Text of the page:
The University of North Carolina Press stands in solidarity with workers fighting for dignity and workplace democracy in the book industry—especially the more than 5,000 Amazon workers in Bessemer, Alabama, who are in the midst of the historic first attempt to unionize one of the e-commerce giant’s warehouses. This is of particular interest to us both as publishing workers and because we have a lasting commitment to publishing scholarship on the southern organizing tradition in works such as Civil Rights Unionism: Tobacco Workers and the Struggle for Democracy in the Mid-twentieth-century South by Robert Korstad and Hammer and Hoe: Alabama Communists during the Great Depression by Robin D. G. Kelley.
In this spirit, we are making Hammer and Hoe: Alabama Communists during the Great Depression Twenty-Fifth Anniversary Edition freely available. It details how Black laborers and sharecroppers in the 1930s joined forces with white industrial workers, housewives, youths, and renegade liberals to take on Alabama’s repressive, racist police state and fight for economic justice, civil and political rights, and racial equality. As Jamelle Bouie wrote in his recent New York Times op-ed about the Amazon unionization effort, citing the work of both Kelley and Korstad, “We should remember that the political character of the South is more than its shading on an Electoral College map; that the entire region is home to a rich history of resistance against the twin forces of race hierarchy and class exploitation; and that a more just and equitable future may well depend on how much we take those histories to heart and build on them from there.”
We join others across the book industry today as part of a Book Workers Day of Solidarity with the Amazon warehouse workers because our values of equity and justice require it. Different though our jobs may seem on the surface, publishing workers, bookstore workers, librarians, and warehouse workers are all part of the same struggle. Over the past year, while many of us worked from home during the pandemic, those working in warehouses and at printers faced greater risks in their workspaces under unrelenting pressure to continue business as usual during an unprecedented time. Without their labor, there would be no books at all. It is incumbent on all of us in the book industry to lend our support and solidarity to these workers, particularly now, particularly in Bessemer.
“The future of the labor movement is in the hands of the Amazon workers in Bessemer. The corporate powers know that if a Black, mostly female working-class can win in the militantly anti-union South, they could win anywhere. Over eighty years ago, workers in Alabama’s mines, steel and textile mills, fields, and kitchens tried to chart a different future for the working class across the country. They fought for strong unions and Black freedom; they fought for fair and equal pay and human and civil rights. But corporate power, Cold War-era anti-labor laws, and the durability of racist and anti-labor rhetoric prevailed. Not this time! Bessemer’s workers need our support and solidarity, beyond the results of the election. Indeed, once the union wins the elections, Amazon and its allies will only ramp up its war on workers. As the old slogan goes, Solidarity Now, Solidarity Forever!”—Robin D. G. Kelley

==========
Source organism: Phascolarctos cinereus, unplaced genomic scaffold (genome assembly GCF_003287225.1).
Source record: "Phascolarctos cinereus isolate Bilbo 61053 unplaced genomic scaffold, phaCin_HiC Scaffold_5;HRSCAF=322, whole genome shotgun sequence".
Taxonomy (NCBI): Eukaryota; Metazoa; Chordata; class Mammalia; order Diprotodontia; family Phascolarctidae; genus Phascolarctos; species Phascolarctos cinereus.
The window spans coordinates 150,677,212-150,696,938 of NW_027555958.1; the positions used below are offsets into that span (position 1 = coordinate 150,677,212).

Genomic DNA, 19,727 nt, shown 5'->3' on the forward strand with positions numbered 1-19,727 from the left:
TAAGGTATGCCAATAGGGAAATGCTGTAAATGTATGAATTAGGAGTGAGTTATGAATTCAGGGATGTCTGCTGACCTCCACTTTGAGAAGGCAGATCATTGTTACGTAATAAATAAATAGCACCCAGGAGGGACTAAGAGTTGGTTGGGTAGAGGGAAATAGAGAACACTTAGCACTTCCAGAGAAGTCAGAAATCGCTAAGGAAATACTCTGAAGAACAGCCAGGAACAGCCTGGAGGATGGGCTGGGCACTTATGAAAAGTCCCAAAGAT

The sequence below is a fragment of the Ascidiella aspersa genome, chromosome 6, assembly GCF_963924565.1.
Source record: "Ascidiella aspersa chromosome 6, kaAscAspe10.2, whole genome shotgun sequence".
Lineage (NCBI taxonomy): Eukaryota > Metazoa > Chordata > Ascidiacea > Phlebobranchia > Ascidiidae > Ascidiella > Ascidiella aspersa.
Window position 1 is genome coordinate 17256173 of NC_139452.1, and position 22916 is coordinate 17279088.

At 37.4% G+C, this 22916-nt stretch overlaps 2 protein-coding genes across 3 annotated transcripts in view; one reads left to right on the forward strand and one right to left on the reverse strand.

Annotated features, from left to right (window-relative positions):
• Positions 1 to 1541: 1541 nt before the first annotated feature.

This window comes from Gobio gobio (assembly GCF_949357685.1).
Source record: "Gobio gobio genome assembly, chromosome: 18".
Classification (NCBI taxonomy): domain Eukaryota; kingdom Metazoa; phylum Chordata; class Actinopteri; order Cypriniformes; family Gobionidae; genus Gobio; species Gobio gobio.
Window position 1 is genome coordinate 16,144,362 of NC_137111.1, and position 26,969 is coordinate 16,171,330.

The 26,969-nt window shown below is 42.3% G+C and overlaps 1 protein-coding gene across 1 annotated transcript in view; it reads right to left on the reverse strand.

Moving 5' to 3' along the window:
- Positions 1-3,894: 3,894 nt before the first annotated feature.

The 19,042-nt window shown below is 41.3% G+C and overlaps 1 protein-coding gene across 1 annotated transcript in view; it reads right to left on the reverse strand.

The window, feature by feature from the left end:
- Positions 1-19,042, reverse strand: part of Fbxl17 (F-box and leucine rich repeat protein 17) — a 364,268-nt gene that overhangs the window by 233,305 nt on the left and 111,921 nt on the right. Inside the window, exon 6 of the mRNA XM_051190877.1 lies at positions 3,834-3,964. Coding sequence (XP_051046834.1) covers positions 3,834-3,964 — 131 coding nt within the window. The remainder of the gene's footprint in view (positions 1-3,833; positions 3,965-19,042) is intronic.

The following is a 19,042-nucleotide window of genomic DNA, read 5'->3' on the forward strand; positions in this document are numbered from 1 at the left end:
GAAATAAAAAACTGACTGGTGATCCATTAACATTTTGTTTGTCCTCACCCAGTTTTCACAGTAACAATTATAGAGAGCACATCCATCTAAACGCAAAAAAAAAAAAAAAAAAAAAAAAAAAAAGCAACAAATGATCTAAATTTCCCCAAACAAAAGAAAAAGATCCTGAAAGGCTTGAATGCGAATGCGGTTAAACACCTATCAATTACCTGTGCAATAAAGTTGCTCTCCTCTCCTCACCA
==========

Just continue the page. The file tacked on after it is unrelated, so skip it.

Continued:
You can access Hammer and Hoe for free here.
More information about the Book Workers Day of Solidarity can be found here.
UNC Press books for further reading
–Brewing a Boycott: How a Grassroots Coalition Fought Coors and Remade American Consumer Activism by Allyson P. Brantley
–Hard Work Is Not Enough: Gender and Racial Inequality in an Urban Workspace by Katrinell M. Davis
–Like a Family: The Making of a Southern Cotton Mill Town by Jacquelyn Dowd Hall, James L. Leloudis, Robert R. Korstad, Mary Murphy, and LuAnn Jones
–Chained in Silence: Black Women and Convict Labor in the New South by Talitha L. LeFlouria
–The Challenge of Interracial Unionism: Alabama Coal Miners, 1878–1921 by Daniel L. Letwin
–Power to the Poor: Black-Brown Coalition and the Fight for Economic Justice, 1960-1974 by Gordon K. Mantler
–Labor Under Fire: A History of the AFL-CIO since 1979 by Timothy J. Minchin
–Ella Baker and the Black Freedom Movement: A Radical Democratic Vision by Barbara Ransby
–Gastonia 1929: The Story of the Loray Mill Strike by John A. Salmond
Find our full list of books on labor history here.
During our American History Sale that’s currently running, save 40% on all UNC Press books with discount code 01DAH40.